1. Programmer here. I wrote my first ray tracer in the 80's, and my second one just a few weeks ago. You've captured the topic exceptionally well here. All computer graphics is tricks and magic to create the illusion of a virtual fantasy. What you see is pretty much never what actually is. I can very well appreciate the amount of research that must have gone into this video, and the result is excellent. Catch you later.

  2. Really good video, thanks. I kind of bumped into this accidentally – I'm a programmer, have never really done much graphics stuff…but I found this really interesting and informative.

  3. Oh boy I'd never thought I'd see those games again in my older age… Some blasts from the past wow! I grew up in the 80s and played these games only when I visited my Uncle, who had those computers. I was treated to a go of Space Invaders on his "Green Screen". That's all I knew it was called haha. But I remember Wire Frame graphics very well. I used to have dreams about them and also, occasional nightmares in my very early childhood were of wireframe graphic shapes haha! Anyway, good stuff man.

  4. Yay! Someone remembers. I had the 64KB Spectrum with the rubber keys and the tape drive. No monochrome XT makes me sad though. The mighty Hercules graphics adapter gets no love.

  5. When nVidia released their videos, I read a lot of comments about how ray tracing was some sort of nVidia gimmick and how it wasn't going to last. This video does a great job at explaining how it's not some gimmick, and how it's really here to stay. It really does a lot to simplify the jobs of the artists, and frees them to focus on making their models rather than fine tuning hundreds of rasterization hacks. Once Turing based GPUs go down in price and AMD releases their own ray tracing capable cards (and/or drivers for existing cards), there's no way AAA studios are going to stick to costly rasterization methods. I think we'll start seeing mass adoption of ray tracing in less than two years, and games may start requiring ray tracing capable cards in 2-5 years. Maybe I'm being optimistic, but artwork is the #1 development cost for AAA games and such a gigantic way to save costs for artists is too much to ignore in my opinion.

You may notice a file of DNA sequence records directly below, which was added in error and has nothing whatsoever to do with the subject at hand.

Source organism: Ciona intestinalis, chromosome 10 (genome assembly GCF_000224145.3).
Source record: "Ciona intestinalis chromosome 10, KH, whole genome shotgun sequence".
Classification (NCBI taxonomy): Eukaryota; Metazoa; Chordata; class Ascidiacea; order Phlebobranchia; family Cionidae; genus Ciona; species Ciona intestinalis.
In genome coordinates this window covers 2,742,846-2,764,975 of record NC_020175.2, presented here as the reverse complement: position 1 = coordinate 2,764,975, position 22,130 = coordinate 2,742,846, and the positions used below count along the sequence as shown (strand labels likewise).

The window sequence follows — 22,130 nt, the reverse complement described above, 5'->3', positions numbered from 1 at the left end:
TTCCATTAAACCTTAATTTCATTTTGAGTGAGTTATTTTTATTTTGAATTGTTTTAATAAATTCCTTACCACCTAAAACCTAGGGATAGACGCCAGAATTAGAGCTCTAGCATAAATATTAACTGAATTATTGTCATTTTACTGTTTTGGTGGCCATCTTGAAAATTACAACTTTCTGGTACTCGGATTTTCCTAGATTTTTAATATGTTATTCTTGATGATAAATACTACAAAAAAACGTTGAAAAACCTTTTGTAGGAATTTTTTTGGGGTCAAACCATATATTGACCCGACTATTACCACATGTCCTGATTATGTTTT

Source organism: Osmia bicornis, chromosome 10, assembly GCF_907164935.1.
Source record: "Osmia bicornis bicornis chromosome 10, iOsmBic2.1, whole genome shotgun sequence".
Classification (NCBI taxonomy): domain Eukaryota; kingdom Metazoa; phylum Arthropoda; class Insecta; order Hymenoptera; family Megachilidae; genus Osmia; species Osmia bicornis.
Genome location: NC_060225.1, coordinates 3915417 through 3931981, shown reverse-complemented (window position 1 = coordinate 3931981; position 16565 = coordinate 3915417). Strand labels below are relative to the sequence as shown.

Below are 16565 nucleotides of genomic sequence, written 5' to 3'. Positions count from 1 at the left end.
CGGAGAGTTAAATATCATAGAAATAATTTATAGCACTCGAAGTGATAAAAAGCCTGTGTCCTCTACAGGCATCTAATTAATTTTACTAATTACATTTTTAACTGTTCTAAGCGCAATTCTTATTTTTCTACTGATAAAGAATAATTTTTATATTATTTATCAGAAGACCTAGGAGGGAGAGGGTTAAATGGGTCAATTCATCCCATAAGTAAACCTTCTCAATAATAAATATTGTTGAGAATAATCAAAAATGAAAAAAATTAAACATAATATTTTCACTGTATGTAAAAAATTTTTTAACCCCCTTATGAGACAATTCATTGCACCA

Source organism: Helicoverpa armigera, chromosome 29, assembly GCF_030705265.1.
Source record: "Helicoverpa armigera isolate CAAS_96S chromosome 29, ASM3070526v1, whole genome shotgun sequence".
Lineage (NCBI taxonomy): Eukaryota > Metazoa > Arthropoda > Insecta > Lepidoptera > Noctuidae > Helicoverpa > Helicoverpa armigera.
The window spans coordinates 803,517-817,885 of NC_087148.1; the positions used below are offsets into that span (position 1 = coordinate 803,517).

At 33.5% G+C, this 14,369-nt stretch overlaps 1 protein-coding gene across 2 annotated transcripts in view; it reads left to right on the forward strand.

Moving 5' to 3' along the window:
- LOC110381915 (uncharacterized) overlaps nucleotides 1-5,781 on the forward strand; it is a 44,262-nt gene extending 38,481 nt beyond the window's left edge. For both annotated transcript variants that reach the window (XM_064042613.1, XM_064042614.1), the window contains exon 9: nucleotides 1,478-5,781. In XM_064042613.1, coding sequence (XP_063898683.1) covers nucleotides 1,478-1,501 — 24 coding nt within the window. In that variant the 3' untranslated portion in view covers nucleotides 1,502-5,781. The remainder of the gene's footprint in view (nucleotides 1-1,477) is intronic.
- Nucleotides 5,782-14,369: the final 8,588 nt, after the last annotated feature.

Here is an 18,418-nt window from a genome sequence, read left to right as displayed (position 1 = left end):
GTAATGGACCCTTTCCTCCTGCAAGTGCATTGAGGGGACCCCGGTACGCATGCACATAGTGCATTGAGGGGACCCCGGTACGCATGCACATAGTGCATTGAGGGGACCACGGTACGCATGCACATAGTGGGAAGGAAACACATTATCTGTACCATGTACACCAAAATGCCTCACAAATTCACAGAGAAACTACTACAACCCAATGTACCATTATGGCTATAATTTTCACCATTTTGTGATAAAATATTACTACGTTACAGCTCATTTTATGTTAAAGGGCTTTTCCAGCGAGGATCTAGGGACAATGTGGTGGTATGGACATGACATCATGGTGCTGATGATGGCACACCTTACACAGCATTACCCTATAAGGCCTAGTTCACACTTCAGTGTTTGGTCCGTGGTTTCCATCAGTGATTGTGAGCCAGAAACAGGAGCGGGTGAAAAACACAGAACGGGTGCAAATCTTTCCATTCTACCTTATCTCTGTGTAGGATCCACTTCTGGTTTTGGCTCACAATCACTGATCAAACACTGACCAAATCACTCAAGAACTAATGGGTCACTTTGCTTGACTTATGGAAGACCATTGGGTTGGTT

6. I think in all of this the main thing to take away from it is the love for gaming and how it has pushed tech as quickly as its going. Even though IPC gains have hit a wall in recent years its evident that we're still not slowing down on how ambitious we are at getting full 1/1 graphical fidelity that is truly photo realistic. Once the hardware evolves to meet the demand of 12000SPP in real time we'll be at that dream and then proceed to attempting to hit high frame rates at high resolutions like 16k 240hz because we want to live that dream.